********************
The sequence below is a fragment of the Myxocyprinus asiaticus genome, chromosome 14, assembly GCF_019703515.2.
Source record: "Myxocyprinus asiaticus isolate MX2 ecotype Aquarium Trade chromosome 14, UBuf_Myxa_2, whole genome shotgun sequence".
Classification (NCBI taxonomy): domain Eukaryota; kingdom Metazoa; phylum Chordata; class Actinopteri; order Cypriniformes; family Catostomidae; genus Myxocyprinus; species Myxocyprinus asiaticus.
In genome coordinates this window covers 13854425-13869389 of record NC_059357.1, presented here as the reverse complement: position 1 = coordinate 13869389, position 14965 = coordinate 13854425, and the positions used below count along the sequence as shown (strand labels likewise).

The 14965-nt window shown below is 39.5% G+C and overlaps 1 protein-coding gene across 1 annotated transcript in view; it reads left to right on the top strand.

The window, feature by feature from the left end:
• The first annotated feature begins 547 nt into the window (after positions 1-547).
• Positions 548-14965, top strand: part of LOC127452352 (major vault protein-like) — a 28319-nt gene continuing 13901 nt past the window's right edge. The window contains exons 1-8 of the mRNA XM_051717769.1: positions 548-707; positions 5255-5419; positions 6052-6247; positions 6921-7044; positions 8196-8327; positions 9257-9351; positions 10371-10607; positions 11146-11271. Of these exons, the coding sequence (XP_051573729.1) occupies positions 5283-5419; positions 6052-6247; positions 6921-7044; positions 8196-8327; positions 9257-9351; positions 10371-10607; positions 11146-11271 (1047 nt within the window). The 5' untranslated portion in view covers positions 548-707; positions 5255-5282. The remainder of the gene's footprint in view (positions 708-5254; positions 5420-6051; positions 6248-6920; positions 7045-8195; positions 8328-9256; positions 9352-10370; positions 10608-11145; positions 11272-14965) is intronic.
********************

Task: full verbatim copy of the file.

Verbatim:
The sequence below is a fragment of the Myxocyprinus asiaticus genome, chromosome 14, assembly GCF_019703515.2.
Source record: "Myxocyprinus asiaticus isolate MX2 ecotype Aquarium Trade chromosome 14, UBuf_Myxa_2, whole genome shotgun sequence".
Classification (NCBI taxonomy): domain Eukaryota; kingdom Metazoa; phylum Chordata; class Actinopteri; order Cypriniformes; family Catostomidae; genus Myxocyprinus; species Myxocyprinus asiaticus.
In genome coordinates this window covers 13854425-13869389 of record NC_059357.1, presented here as the reverse complement: position 1 = coordinate 13869389, position 14965 = coordinate 13854425, and the positions used below count along the sequence as shown (strand labels likewise).

The 14965-nt window shown below is 39.5% G+C and overlaps 1 protein-coding gene across 1 annotated transcript in view; it reads left to right on the top strand.

The window, feature by feature from the left end:
• The first annotated feature begins 547 nt into the window (after positions 1-547).
• Positions 548-14965, top strand: part of LOC127452352 (major vault protein-like) — a 28319-nt gene continuing 13901 nt past the window's right edge. The window contains exons 1-8 of the mRNA XM_051717769.1: positions 548-707; positions 5255-5419; positions 6052-6247; positions 6921-7044; positions 8196-8327; positions 9257-9351; positions 10371-10607; positions 11146-11271. Of these exons, the coding sequence (XP_051573729.1) occupies positions 5283-5419; positions 6052-6247; positions 6921-7044; positions 8196-8327; positions 9257-9351; positions 10371-10607; positions 11146-11271 (1047 nt within the window). The 5' untranslated portion in view covers positions 548-707; positions 5255-5282. The remainder of the gene's footprint in view (positions 708-5254; positions 5420-6051; positions 6248-6920; positions 7045-8195; positions 8328-9256; positions 9352-10370; positions 10608-11145; positions 11272-14965) is intronic.